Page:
A Tale of Two Cities: Learning from Oregon’s Property Tax Administration

12 Pages Posted: 14 Jun 2014 Last revised: 5 Dec 2014

See all articles by Fred Thompson

Fred Thompson

Willamette University - Atkinson Graduate School of Management

Robert Walker

Willamette Center for Governance and Public Policy Research

Date Written: November 3, 2014

Abstract

We describe the evolution of Oregon’s one-off property tax system, which emphasizes stable growth in tax payments and inter-jurisdictional uniformity in tax rates. We contrast its outcomes in two sections of Portland, which had the best, most fairly administered property tax system in the state under the old regime, – the more affluent neighborhoods on the west side of the Willamette River and the relatively poorer ones on the east side (the two cities of our title). We find assessment quality to be slowly, but steadily deteriorating under the current regime and the gap between the sections of the city gradually widening. Consequently, we find that taxes are more highly correlated with market values on the west side, where homes also face higher average effective-tax rates, than on the east. Overall, however, inter-jurisdictional tax burdens undoubtedly and intra-jurisdictional burdens, even in Portland, probably still correlate better with property values than under the old tax system.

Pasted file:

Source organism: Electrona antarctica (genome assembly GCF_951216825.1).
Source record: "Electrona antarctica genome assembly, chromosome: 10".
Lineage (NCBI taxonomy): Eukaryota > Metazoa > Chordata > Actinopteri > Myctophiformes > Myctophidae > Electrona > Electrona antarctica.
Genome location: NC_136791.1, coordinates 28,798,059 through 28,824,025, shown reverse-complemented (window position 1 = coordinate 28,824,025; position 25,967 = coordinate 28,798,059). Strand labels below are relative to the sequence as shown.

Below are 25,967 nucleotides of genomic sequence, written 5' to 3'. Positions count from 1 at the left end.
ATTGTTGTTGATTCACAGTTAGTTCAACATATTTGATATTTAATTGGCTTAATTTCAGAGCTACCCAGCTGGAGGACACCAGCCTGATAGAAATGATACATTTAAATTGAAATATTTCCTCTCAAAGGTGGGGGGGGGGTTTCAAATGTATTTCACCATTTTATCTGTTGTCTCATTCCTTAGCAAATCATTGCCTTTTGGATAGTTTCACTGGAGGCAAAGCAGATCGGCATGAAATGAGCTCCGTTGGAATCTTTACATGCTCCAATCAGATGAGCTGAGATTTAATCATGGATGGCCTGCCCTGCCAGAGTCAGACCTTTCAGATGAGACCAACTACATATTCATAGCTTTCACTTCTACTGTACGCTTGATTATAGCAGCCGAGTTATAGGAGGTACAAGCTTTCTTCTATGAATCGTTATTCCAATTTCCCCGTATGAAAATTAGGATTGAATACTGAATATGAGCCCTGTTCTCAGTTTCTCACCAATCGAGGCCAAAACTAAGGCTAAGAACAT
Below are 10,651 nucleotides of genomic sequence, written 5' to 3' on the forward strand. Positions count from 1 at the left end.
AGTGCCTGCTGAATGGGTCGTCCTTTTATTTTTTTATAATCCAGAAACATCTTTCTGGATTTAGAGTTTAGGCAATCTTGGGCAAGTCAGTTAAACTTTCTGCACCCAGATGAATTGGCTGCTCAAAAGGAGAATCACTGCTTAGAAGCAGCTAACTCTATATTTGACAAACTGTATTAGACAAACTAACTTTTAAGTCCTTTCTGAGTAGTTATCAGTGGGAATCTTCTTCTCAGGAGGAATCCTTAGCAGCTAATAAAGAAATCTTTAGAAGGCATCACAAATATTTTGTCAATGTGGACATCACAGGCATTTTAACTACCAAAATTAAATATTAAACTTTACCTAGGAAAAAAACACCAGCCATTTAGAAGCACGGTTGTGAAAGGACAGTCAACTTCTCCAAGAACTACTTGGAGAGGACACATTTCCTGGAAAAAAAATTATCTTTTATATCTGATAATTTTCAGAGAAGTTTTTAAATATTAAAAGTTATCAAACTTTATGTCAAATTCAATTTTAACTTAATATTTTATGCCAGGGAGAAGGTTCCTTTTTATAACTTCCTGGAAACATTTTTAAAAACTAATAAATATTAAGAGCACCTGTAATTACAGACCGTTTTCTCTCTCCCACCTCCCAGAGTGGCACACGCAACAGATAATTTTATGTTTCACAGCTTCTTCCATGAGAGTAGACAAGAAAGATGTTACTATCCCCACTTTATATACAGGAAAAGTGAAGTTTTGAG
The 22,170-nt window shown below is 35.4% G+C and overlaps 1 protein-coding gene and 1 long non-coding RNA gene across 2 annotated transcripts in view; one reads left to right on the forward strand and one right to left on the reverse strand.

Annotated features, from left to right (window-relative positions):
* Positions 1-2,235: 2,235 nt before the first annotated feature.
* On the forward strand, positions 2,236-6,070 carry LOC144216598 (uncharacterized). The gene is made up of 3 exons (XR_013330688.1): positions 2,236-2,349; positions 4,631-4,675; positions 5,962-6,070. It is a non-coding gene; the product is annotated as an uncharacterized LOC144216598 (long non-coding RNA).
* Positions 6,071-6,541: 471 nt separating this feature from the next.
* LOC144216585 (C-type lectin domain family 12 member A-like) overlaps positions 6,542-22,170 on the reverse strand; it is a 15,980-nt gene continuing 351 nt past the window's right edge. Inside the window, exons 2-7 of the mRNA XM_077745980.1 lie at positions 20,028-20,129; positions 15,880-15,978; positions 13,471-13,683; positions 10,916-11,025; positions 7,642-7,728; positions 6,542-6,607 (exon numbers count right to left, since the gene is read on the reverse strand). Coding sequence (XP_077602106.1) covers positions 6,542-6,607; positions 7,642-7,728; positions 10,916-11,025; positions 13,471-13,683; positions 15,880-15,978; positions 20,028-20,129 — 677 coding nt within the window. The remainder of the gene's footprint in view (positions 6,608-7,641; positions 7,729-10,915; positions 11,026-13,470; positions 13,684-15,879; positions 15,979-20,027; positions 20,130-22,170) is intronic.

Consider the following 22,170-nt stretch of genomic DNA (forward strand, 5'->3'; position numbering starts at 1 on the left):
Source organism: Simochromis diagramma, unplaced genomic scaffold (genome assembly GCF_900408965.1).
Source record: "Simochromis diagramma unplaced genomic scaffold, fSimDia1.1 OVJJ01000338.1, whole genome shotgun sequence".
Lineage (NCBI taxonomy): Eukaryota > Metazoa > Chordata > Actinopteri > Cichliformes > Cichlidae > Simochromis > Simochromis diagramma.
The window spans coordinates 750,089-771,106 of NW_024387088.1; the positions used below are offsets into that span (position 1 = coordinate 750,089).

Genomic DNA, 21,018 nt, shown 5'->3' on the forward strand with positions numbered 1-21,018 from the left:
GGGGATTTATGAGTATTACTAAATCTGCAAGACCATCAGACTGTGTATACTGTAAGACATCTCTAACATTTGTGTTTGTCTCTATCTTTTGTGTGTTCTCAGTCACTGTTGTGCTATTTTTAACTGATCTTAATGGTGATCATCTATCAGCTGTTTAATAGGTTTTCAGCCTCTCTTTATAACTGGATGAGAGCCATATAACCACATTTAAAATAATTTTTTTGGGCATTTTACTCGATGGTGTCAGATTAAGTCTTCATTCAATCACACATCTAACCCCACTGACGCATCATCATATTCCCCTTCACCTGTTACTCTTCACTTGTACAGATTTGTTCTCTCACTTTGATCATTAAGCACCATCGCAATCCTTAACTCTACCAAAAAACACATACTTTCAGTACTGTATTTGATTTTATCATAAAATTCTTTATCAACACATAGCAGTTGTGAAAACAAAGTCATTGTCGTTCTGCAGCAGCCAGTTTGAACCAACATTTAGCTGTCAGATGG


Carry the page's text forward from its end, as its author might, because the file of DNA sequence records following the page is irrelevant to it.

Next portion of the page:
Keywords: property taxes, tax administration, dispersion equity, Oregon, Portland

JEL Classification: E62, H2, H22, H71, H79, I22, K34, O18, R14, R21, R51

Suggested Citation

Thompson, Fred and Walker, Robert, A Tale of Two Cities: Learning from Oregon’s Property Tax Administration (November 3, 2014). State Tax Notes, November 3, 2014, pp. 273-384.. Available at SSRN: https://ssrn.com/abstract=2449338 or http://dx.doi.org/10.2139/ssrn.2449338

Fred Thompson (Contact Author)

Willamette University - Atkinson Graduate School of Management ( email )

900 State Street
Salem, OR 97301
United States
503-370-6228 (Phone)
503-370-3011 (Fax)

Robert Walker

Willamette Center for Governance and Public Policy Research ( email )

900 State Street
Salem, OR 97301
United States

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